JERSEY SHORE – Resting in the back of the Jersey Shore Historical Society is a large wooden box that looks like it could fit a human body.
“We get kids asking us if there is a body in there,” Tina Cooney, president of the Jersey Shore Historical Society, said with a laugh. “Men will look at it and say, ‘Look at the craftsmanship of it’ while women will ask us, ‘Is it okay if I touch it?'”
It is very common for visitors to want to touch a piece of history and the grain box, as it is called, has a unique history, Cooney said.
“This box was used in the Great Runaway of 1778,” Cooney said. It carried grain and other supplies when settlers were forced to flee from marauding Indians. Its creator, a man named Alexander Hamilton, did not fare as well. This Hamilton, not to be confused with the same-named statesmen and George Washington confidant, was born in Scotland in 1725 and settled in Pine Creek.
“Hamilton was the genius of the neighborhood, and was equally familiar with all the tools required for the work of putting up a house, a piece of furniture or an implement to cultivate soil,” author Edwin MacMinn said in his book “On the Frontier with Colonel Antes.” MacMinn called him a “genius” and said that women in his area “knew that the household requirements would be started right” when he was at work.
It was in 1774, that Hamilton built the grain box. Mary Hamilton Washburn, a descendant of Hamilton’s, wrote about the box in an article available at the Jersey Shore Historical Society. “It is of solid black walnut boards, 30 inches wide and unspliced, from the virgin walnut trees that grew in the land that he purchased from the Indians in 1772.” Cooney added that the box has two iron hinges and two compartments inside. She described it as incredibly heavy.
Hamilton would go on to serve in other leadership roles in the Pine Creek community. According to his entry in Geni.com, he was a “member of the Committee of Safety for Northumberland County.”
In 1776, Hamilton was part of the Pine Creek Declaration of Independence that involved the Fair Play Men society. Cooney said that this area of Pennsylvania was not part of the original Thirteen Colonies thanks to the first Treaty of Stanwix in 1768 between the British and the Iroquois nation.
The Great Runaway
In 1778, with the rest of Pennsylvania caught up with the American Revolution, the Native Americans decided to purge the area of the Western Branch of the Susquehanna River of the settlers. Cooney said from the Indians’ point of view, the settlers were “squatters.” In June 1778, the Indians massacred whites in the Williamsport area, and from July 1st to July 8th, the settlers fled Fort Augusta in Sunbury, which is why it is remembered as the Great Runaway.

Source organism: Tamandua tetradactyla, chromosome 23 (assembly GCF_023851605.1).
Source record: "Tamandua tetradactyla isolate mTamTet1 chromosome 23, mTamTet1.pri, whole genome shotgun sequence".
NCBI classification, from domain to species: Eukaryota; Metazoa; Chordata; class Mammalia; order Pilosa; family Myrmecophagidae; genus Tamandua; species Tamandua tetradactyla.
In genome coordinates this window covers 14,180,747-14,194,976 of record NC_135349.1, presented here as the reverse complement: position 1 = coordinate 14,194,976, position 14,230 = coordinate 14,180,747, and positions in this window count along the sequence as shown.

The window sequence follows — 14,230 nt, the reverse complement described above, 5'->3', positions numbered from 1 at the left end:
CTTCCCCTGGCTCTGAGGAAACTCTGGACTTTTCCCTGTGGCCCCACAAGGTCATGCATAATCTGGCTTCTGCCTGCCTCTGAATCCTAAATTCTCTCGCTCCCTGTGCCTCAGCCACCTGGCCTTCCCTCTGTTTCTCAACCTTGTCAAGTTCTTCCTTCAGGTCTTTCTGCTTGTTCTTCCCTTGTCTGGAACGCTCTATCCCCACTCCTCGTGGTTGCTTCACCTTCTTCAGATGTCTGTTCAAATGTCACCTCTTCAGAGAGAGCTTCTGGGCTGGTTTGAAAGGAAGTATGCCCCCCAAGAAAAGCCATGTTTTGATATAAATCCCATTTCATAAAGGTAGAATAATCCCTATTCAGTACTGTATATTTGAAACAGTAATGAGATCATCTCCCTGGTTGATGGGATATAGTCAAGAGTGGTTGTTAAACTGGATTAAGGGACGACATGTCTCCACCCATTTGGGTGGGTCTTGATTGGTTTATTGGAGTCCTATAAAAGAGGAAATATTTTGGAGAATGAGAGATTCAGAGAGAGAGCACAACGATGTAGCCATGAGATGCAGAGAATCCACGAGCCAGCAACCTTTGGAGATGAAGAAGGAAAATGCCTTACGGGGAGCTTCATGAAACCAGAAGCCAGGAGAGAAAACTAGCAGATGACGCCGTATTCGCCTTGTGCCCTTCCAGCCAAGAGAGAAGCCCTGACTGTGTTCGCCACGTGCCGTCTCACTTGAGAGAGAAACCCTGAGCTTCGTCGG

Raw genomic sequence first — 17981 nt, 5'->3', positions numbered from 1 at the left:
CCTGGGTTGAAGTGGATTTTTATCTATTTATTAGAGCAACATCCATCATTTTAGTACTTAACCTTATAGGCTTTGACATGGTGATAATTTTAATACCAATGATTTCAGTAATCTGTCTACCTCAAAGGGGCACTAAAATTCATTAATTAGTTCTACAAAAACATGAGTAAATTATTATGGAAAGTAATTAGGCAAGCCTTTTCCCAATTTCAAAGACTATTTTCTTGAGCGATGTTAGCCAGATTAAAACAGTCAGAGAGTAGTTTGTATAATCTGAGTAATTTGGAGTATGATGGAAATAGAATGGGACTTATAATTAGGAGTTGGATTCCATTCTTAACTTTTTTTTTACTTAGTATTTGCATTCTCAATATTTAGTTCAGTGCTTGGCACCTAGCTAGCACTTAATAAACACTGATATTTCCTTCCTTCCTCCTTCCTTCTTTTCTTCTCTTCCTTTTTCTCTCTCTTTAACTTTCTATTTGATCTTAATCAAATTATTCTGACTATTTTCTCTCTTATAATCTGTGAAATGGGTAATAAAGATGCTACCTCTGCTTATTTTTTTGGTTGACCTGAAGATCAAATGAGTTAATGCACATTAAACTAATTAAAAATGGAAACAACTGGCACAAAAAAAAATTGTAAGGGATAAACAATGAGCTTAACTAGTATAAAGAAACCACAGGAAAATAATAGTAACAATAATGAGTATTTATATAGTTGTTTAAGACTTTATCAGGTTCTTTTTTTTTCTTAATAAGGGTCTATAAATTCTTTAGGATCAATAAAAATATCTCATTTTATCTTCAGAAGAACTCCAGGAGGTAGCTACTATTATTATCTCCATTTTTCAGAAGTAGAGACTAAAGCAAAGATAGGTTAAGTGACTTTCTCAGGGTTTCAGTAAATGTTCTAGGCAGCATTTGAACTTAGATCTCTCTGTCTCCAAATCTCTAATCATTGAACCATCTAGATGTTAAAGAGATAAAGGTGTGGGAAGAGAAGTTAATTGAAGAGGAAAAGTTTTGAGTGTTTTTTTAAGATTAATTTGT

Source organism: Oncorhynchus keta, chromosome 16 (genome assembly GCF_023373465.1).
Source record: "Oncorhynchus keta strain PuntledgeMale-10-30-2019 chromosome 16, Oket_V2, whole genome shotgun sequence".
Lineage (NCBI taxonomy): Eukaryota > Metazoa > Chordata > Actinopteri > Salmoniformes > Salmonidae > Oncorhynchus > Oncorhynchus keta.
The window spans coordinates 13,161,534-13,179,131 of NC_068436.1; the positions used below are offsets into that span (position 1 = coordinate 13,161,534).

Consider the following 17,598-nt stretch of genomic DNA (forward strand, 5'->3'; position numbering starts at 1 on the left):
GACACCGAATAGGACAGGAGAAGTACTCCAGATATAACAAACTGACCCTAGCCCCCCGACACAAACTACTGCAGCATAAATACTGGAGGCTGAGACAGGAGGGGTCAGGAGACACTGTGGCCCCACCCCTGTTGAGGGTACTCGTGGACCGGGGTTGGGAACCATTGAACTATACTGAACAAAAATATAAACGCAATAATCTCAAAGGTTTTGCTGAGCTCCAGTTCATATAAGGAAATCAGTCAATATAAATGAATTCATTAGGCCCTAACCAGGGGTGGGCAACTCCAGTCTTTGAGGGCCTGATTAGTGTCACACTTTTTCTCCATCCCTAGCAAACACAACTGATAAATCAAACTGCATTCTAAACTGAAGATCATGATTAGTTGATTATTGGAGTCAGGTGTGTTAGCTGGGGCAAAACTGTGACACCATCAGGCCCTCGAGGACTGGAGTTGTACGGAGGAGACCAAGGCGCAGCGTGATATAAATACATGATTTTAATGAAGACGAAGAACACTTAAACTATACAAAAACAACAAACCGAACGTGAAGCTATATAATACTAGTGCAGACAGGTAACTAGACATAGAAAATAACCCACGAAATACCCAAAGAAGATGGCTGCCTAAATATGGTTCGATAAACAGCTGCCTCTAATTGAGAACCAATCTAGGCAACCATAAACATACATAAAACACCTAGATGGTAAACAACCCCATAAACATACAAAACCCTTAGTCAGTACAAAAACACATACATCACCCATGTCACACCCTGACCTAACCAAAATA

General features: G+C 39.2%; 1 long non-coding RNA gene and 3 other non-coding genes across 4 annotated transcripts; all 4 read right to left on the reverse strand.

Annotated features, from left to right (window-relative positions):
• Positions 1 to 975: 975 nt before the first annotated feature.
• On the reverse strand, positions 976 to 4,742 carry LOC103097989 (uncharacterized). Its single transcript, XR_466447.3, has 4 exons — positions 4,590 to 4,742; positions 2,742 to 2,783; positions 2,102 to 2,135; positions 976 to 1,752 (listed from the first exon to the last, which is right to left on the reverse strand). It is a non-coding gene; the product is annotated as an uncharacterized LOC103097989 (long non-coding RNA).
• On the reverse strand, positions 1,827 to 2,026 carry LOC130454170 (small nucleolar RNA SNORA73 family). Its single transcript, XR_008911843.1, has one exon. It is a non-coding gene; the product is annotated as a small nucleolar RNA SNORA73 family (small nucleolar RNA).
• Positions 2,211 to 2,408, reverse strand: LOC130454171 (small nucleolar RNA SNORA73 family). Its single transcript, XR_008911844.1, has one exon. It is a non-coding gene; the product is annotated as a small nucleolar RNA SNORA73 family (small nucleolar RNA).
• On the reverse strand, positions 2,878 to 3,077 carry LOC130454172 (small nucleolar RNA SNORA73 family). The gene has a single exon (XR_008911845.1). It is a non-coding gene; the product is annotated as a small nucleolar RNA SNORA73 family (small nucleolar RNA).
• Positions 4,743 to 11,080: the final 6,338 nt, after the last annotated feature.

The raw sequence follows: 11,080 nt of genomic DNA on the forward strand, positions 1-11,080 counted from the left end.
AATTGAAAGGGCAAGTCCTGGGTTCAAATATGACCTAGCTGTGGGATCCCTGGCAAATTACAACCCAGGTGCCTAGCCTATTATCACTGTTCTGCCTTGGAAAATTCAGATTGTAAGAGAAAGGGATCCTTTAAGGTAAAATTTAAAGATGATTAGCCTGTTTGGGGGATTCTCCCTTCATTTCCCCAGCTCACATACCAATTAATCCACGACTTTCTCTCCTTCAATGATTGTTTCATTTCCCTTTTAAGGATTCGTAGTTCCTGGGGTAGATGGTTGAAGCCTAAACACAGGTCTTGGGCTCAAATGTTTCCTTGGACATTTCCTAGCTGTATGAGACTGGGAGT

According to Washburn’s article, “The (grain) chest was carried down the river bank, lashed to two canoes and, filled with the finished product of forty bushels of wheat, towed down to Fort Augusta … It remained there until 1784.”
Hamilton was soon “appointed Captain of all the people of the West Branch Valley.” Washburn said. Cooney said that while on patrol near Linden, he was scalped.
By 1784, a second treaty of Stanwix was written and it allowed the settlers to return to the Pine Creek/Jersey Shore area. Cooney said that Alexander’s son, Robert Hamilton returned with the grain box.
As Robert Hamilton built a new home to raise a family, he lowered the grain bin into the second floor through the roof. “It stood there and was used as a meal chest for one hundred years,” Washburn said.
Passed through the years
Washburn said that when Robert Hamilton died, his son John Hamilton, took the grain bin to his home where it remained in the Hamilton family until the 1930s. The bin eventually ended up in the possession of the Blair County Historical Society. In 2005, Blair County donated it to the Jersey Shore Historical Society.
James W. Allen, then treasurer of the Jersey Shore Historical, thanked Blair County and called the box “impressive.”
“On behalf of our members, I thank the Blair County Historical Society for donating the Hamilton storage chest to the Jersey Shore Historical Society,” Allen said in a letter, available on display. “Special thanks to you for arranging for the transfer of the chest from Altoona to Jersey Shore.”
Allen said members of Jersey Shore “were able to get the chest through one of the exterior doors without altering the chest in any way.” For the better part of two decades, the chest has remained at the Jersey Shore Historical Society for any visitors to see and touch.
She calls it one of the “crown jewels” of the historic society.
“It’s one thing to explain history, but it is another thing to let people see and touch it. Let them consider where it came from and its history. I mean this is an artifact from the days of the American Revolution,” Cooney said. “I am excited we can share it and help people learn more about our past.”